How Do Energy-Economy Models Compare? A Survey of Model Developers and Users in Canada

dc.contributor.authorRhodes, Ekaterina
dc.contributor.authorCraig, Kira
dc.contributor.authorHoyle, Aaron
dc.contributor.authorMcPherson, Madeleine
dc.date.accessioned2021-06-08T21:44:16Z
dc.date.available2021-06-08T21:44:16Z
dc.date.copyright2021en_US
dc.date.issued2021
dc.description.abstractGovernments at all levels rely on energy-economy models to design climate policy portfolios. Models vary in their purposes and methodologies, yet there is limited research comparing model characteristics and identifying models suitable for specific policy questions. We conduct a web-based survey of energy-economy model users and developers (n = 14) in Canada’s public, private, and non-profit sectors, to systematically compare seventeen models against the following characteristics: Technology representations, microeconomic and macroeconomic details, policy representations, treatment of uncertainty, high-resolution spatial and temporal representations, and data transparency. We find that for the most part, models represent technology, micro-, and macroeconomic characteristics according to the typology of bottom-up, top-down, and hybrid models. However, several modelling evolutions have emerged. To varying extents, top-down models can explicitly represent technologies and some bottom-up models incorporate microeconomic (non-financial) characteristics. We find that models differ in the types of policies they can simulate, sometimes underrepresenting performance regulations, government procurement, and research and development programs. All models use at least one method to explore uncertainty, rarely incorporate spatial and temporal representations, and most models lack publicly available methodological documentation. We discuss the implications of our comparative model analysis for climate policy projections and future research.en_US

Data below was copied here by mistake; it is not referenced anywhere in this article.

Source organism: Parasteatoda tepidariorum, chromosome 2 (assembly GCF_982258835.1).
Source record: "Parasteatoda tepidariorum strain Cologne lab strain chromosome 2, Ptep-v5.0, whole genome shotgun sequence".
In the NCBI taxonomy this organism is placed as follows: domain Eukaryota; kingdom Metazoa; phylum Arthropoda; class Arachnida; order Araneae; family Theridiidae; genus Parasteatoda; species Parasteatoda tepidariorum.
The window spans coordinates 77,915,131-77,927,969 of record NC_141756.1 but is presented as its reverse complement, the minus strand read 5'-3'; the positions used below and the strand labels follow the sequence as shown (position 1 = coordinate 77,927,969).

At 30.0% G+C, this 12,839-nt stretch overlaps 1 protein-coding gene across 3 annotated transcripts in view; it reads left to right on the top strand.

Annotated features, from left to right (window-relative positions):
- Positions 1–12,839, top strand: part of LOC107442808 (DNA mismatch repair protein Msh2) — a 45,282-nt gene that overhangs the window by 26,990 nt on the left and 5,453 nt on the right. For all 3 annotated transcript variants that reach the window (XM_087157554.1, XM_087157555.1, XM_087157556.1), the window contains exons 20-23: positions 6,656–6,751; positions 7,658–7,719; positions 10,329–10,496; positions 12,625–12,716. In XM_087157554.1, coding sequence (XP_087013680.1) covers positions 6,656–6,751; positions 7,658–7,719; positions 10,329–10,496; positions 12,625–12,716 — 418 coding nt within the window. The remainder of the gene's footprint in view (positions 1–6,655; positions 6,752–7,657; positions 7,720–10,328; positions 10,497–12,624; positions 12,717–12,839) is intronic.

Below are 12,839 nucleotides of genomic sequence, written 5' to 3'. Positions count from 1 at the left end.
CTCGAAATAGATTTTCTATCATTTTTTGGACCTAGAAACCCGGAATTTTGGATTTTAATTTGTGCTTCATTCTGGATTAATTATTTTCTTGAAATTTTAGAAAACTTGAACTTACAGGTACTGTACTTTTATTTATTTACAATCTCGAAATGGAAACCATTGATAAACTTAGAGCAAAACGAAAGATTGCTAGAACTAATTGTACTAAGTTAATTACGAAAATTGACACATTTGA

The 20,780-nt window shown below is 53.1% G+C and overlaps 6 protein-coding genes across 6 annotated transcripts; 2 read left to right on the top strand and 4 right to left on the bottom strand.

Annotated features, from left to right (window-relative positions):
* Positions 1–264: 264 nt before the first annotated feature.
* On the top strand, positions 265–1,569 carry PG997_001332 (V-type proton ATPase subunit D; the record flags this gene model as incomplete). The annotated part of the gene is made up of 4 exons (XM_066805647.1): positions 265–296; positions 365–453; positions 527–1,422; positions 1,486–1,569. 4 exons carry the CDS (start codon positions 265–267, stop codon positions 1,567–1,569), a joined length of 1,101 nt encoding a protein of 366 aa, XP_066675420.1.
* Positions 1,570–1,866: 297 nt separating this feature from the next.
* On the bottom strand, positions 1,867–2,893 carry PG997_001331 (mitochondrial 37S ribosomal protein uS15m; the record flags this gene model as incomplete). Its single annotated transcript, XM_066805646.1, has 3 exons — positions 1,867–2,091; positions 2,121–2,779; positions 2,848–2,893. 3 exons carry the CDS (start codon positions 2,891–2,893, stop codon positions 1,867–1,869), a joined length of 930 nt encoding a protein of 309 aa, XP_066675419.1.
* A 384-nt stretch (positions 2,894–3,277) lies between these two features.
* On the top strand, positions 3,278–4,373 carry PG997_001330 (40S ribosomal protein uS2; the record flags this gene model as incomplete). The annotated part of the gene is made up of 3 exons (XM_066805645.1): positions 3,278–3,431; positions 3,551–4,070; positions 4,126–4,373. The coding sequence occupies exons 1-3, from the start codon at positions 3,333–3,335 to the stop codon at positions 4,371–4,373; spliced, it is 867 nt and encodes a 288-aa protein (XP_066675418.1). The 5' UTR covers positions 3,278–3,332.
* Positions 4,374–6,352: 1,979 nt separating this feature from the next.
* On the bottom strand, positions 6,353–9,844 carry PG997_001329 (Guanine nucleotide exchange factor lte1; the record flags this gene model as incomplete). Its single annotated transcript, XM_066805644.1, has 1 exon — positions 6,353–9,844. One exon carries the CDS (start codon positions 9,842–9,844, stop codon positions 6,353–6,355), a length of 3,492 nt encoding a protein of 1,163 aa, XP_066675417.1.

dc.description.reviewstatusRevieweden_US
dc.description.scholarlevelFacultyen_US
dc.description.sponsorshipThe study was funded by the Social Sciences and Humanities Research Council (SSHRC) Knowledge Synthesis Grant #872-2019-1002 awarded in 2020.en_US
dc.identifier.citationRhodes, E., Craig, K., Hoyle, A., McPherson, M. (2021). How Do Energy-Economy Models Compare? A Survey of Model Developers and Users in Canada. Sustainability, 13(11), 1-39. https://doi.org/10.3390/su13115789.en_US
dc.identifier.urihttps://doi.org/10.3390/su13115789
dc.identifier.urihttp://hdl.handle.net/1828/13028
dc.language.isoenen_US
dc.publisherSustainabilityen_US
dc.subjectenergy-economy modelen_US
dc.subjectclimate policy projectionsen_US
dc.subjectmodel assessment characteristicsen_US
dc.subjectsurveyen_US
dc.subjectmodel usersen_US
dc.subjectmodel developersen_US
dc.titleHow Do Energy-Economy Models Compare? A Survey of Model Developers and Users in Canadaen_US
dc.typeArticleen_US

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